[0020] Waveguide lasers also have been demonstrated with passive modelocking (J. B. Schlager, et. al., CLEO 2001 Technical Digest, paper CMS1, p.87-88, and Thoen, et. al., “Er:Yb waveguide laser mode-locked with a semiconductor saturable absorber mirror,” IEEE Photonics Technology Letters 12, p. 149 (2000)). In these state of the art lasers, the resonator contains descrete optics and the waveguide part occupies only a fraction of the resonators optical path. Here, the motivation is to improve the QML threshold through the confinement of the laser mode in the waveguide, which reduces the saturation fluence in the laser medium, and thus the QML threshold. However, waveguide lasers tend to suffer from low average power due to limits of coupling the pump laser into the waveguide, and the high optical loss typical of waveguide structures. Also it can be difficult to achieve enough gain per unit length so that very short waveguides can be realized.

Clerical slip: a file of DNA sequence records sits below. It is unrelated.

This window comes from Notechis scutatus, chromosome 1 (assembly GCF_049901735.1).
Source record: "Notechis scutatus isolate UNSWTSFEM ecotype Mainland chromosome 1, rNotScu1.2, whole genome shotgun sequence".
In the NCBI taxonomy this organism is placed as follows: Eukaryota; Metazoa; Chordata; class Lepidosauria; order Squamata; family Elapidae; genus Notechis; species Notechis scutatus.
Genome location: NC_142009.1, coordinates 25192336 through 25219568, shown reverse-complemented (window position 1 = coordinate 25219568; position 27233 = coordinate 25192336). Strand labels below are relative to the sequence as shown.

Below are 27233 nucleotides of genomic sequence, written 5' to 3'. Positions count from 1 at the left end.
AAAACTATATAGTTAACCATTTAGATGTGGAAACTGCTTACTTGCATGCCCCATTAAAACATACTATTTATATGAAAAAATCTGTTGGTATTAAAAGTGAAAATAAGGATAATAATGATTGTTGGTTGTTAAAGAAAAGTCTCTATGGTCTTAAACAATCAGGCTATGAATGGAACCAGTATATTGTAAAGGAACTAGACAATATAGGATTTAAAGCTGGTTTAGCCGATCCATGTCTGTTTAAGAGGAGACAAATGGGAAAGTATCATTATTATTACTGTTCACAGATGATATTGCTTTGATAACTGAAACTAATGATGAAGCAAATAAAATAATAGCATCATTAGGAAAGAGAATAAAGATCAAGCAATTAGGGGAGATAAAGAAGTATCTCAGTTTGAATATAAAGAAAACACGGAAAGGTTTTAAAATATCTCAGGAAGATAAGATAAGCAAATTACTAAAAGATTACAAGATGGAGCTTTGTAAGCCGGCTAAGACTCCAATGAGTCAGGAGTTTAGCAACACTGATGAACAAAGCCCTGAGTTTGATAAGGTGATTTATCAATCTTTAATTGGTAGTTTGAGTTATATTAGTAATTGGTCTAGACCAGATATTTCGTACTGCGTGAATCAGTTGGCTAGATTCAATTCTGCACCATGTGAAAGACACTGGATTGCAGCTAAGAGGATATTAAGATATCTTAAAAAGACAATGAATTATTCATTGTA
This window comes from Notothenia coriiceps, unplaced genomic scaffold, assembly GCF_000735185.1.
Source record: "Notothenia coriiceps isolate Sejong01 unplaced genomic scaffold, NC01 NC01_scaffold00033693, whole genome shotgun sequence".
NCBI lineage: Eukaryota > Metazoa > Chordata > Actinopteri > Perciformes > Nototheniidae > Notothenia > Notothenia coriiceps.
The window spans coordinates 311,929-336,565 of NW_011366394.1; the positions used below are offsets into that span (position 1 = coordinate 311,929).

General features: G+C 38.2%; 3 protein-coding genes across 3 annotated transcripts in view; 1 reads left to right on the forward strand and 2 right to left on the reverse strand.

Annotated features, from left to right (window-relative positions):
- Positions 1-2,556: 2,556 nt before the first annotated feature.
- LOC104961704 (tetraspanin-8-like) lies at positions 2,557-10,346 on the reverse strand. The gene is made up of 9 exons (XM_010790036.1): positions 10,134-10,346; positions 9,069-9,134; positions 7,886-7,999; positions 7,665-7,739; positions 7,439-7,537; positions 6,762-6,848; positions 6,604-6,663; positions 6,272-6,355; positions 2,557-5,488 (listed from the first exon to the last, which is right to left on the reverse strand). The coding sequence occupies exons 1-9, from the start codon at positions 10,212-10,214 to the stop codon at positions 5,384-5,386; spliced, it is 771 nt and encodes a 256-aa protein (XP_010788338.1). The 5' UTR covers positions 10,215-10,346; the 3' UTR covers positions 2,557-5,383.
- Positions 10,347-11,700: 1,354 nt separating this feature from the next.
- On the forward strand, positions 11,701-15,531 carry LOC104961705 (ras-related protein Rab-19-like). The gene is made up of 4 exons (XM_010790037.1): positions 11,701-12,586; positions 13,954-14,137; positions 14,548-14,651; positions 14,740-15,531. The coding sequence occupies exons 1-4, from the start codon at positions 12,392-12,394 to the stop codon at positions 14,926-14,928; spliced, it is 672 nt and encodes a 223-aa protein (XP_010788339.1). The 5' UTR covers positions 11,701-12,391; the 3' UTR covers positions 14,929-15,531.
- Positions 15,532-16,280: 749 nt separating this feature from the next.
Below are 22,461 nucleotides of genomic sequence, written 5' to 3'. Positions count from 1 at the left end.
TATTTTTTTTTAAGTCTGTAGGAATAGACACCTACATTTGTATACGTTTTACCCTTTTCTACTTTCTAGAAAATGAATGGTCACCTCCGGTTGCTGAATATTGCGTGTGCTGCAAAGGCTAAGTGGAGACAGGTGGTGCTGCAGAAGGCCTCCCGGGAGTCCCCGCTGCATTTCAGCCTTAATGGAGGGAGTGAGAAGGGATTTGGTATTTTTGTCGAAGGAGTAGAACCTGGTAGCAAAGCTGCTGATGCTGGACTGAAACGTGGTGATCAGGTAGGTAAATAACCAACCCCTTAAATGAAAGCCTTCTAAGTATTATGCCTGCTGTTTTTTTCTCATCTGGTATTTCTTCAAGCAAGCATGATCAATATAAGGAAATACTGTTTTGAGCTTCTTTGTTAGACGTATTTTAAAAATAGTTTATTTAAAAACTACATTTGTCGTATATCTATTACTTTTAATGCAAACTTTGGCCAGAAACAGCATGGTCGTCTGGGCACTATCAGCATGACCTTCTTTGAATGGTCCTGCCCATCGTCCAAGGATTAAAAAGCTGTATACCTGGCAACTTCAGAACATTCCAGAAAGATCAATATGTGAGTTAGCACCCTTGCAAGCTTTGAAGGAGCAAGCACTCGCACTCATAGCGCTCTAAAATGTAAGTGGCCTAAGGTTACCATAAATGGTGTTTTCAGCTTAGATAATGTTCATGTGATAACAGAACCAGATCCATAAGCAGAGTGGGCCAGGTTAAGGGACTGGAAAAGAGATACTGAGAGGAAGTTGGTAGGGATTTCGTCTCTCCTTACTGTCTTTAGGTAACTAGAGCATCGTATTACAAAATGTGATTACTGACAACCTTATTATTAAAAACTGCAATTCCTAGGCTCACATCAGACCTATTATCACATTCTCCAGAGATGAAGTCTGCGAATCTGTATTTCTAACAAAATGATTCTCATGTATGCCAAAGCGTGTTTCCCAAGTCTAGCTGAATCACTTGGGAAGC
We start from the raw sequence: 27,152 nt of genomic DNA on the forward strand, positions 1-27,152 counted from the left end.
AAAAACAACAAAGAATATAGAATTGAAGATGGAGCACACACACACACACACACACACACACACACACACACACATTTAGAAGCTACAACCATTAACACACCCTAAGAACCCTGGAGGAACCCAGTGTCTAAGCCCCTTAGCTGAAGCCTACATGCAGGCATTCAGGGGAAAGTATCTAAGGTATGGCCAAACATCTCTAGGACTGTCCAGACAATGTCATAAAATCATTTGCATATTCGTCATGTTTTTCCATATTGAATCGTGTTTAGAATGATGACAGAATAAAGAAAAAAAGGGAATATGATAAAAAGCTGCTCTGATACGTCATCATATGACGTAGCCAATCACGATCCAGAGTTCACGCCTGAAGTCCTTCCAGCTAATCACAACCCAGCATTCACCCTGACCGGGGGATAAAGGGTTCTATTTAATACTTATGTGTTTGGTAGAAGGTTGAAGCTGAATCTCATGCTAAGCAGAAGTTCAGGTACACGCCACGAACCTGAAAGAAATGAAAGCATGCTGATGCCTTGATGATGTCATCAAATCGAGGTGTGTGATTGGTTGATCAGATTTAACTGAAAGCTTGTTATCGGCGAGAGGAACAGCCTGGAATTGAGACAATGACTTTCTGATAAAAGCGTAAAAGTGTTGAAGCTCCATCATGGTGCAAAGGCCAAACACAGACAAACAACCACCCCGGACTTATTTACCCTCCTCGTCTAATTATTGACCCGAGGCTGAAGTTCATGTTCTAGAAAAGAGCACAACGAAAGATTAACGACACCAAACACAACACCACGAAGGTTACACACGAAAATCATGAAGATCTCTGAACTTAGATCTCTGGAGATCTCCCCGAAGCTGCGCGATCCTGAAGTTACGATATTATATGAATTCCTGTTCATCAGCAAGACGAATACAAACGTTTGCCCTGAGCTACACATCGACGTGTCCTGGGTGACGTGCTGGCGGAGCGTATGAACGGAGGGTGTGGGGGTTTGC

[0021] Diode-pumped bulk Er-doped lasers have been previously demonstrated in continuous-wave operation with good lasing performance (Laporta, et. al, Optics Letters 1993, p. 1232). Bulk Er-doped lasers have been actively modelocked (Laporta, et. al., Photonics Technology Letters, Vol. 7, 1995, p. 155) at gigahertz repletion rates, and also have been passively mode-locked to demonstrate picosecond and sub-picosecond (Spühler et. al., Electronics Letters Vol. 35, no. 7, 1999, pp. 567-569, also G. Wasik, et. al., CLEO 2001 Technical Digest, paper CMA4, pp. 3-4), but at sub-gigahertz repetition rates only. The quality of Er-doped glass is very high, and the cost can be very low (it is similar to the material that is used to make erbium-doped fiber amplifiers (EDFAs) for example). However all erbium-doped laser materials have a very small stimulated emission cross section (e.g. 8×10−21 cm2 for Er-doped glass) and this would lead one to conclude that due to the above condition, operation at high repetition rates is not possible. This has so far been confirmed by experimental results (see prior references above). Alternate solid-state crystals include for example Er-doped Vanadate (cross section of 5−10×10−21 cm2, see Sokolska, et. al., Applied Physics B (2000) DOI 10.1007/s003400000458) which has laser transitions from 1531 nm to 1604 nm, but to date has been limited to lasing at discrete wavelengths only within this range. However, the cross-section of this type of laser is not substantially better than erbium-doped glasses, although it should have mechanical properties which allow it to be pumped with higher power. Also, lasers with only erbium-doping are typically in efficient due to strong reabsorption losses, which are caused by the typically high erbium-doping required for a reasonable pump absorption. Co-doping with other ions can be used to increase the pump absorption at low erbium doping in order to get good pump absorption and low reabsorption losses. Typically, for erbium-doped glasses, ytterbium (YB) is used as a co-dopant to achieve stronger absorption near 980 nm, where pump diodes are readily commercially available.